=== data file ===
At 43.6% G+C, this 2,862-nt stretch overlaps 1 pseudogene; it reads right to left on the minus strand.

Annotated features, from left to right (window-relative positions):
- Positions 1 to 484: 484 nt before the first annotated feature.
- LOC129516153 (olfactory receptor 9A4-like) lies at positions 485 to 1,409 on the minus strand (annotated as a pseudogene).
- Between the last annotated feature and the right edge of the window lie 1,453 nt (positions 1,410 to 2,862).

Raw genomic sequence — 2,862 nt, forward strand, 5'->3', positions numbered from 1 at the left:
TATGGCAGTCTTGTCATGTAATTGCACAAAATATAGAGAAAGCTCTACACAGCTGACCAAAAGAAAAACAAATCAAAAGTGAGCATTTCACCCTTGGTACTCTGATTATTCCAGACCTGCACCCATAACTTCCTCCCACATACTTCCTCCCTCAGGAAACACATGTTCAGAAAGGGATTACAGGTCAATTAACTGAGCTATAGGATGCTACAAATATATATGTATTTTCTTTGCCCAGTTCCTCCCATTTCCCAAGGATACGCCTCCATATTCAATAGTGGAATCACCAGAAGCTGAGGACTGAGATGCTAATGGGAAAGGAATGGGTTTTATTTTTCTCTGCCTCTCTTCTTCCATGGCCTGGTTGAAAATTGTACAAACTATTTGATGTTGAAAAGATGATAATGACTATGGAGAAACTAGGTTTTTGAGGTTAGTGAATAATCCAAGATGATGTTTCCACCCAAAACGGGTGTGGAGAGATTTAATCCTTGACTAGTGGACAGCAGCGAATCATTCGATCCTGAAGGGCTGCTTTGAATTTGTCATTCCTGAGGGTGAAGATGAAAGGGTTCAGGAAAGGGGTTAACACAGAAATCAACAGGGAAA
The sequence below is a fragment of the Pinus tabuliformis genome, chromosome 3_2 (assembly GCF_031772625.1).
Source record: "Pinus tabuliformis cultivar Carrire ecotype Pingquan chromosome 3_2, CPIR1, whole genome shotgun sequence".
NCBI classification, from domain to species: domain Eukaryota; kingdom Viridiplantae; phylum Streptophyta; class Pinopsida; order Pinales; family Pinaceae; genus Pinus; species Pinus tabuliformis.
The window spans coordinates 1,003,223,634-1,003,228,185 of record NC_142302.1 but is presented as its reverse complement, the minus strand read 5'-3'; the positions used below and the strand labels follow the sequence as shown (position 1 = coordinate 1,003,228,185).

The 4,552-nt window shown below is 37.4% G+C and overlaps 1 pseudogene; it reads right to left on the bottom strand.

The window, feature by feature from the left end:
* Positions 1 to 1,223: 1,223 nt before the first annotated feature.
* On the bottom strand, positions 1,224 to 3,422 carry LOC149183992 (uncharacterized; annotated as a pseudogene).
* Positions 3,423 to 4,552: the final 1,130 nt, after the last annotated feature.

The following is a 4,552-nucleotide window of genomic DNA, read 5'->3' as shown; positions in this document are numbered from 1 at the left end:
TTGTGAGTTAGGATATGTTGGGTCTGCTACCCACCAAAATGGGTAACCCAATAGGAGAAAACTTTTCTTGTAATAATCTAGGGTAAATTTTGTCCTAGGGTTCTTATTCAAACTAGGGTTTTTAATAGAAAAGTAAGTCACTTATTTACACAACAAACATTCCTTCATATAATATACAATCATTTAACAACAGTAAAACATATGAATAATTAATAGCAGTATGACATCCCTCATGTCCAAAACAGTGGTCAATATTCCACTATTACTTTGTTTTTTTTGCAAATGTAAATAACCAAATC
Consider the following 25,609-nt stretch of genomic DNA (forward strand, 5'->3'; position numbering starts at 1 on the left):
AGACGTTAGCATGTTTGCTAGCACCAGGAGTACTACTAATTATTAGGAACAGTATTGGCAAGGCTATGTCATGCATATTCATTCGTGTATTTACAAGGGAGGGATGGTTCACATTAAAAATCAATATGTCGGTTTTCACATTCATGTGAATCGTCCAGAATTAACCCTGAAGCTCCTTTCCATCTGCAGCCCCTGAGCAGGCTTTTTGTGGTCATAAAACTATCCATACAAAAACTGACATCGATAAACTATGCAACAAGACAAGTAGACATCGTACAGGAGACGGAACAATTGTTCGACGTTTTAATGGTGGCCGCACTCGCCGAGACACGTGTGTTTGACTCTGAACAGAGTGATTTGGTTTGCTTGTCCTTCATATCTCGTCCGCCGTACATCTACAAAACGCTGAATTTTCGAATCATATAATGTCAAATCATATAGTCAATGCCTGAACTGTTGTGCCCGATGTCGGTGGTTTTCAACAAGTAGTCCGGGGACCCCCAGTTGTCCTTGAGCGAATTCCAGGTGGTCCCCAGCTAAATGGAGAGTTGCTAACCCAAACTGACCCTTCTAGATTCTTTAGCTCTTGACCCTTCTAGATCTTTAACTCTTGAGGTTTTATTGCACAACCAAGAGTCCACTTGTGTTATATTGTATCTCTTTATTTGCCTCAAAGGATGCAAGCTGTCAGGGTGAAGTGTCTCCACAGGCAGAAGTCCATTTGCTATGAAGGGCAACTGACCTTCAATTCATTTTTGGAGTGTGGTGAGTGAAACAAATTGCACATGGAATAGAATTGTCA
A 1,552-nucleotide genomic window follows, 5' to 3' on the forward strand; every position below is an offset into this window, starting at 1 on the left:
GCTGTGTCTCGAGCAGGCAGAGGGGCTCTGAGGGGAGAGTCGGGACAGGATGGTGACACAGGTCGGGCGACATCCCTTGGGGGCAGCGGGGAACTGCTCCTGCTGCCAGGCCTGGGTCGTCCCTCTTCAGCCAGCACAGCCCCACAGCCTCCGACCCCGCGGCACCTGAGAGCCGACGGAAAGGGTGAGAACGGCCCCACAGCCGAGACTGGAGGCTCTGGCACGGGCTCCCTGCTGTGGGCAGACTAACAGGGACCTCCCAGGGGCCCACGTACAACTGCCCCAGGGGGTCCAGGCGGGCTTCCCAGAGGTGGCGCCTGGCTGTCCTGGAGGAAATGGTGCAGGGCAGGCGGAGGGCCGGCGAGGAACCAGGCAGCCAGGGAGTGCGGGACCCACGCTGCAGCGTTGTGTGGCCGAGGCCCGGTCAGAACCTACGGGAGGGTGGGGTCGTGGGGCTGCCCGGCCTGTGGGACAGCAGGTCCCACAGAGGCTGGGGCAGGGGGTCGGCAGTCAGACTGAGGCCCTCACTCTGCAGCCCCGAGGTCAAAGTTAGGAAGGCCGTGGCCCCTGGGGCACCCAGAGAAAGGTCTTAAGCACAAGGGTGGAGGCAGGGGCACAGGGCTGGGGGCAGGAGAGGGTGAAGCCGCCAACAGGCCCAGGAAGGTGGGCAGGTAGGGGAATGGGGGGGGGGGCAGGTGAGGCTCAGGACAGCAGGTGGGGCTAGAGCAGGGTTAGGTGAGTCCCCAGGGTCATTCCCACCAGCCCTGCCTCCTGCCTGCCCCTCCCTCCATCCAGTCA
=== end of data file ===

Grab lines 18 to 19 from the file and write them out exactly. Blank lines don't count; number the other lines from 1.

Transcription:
TTGTGAGTTAGGATATGTTGGGTCTGCTACCCACCAAAATGGGTAACCCAATAGGAGAAAACTTTTCTTGTAATAATCTAGGGTAAATTTTGTCCTAGGGTTCTTATTCAAACTAGGGTTTTTAATAGAAAAGTAAGTCACTTATTTACACAACAAACATTCCTTCATATAATATACAATCATTTAACAACAGTAAAACATATGAATAATTAATAGCAGTATGACATCCCTCATGTCCAAAACAGTGGTCAATATTCCACTATTACTTTGTTTTTTTTGCAAATGTAAATAACCAAATC
Consider the following 25,609-nt stretch of genomic DNA (forward strand, 5'->3'; position numbering starts at 1 on the left):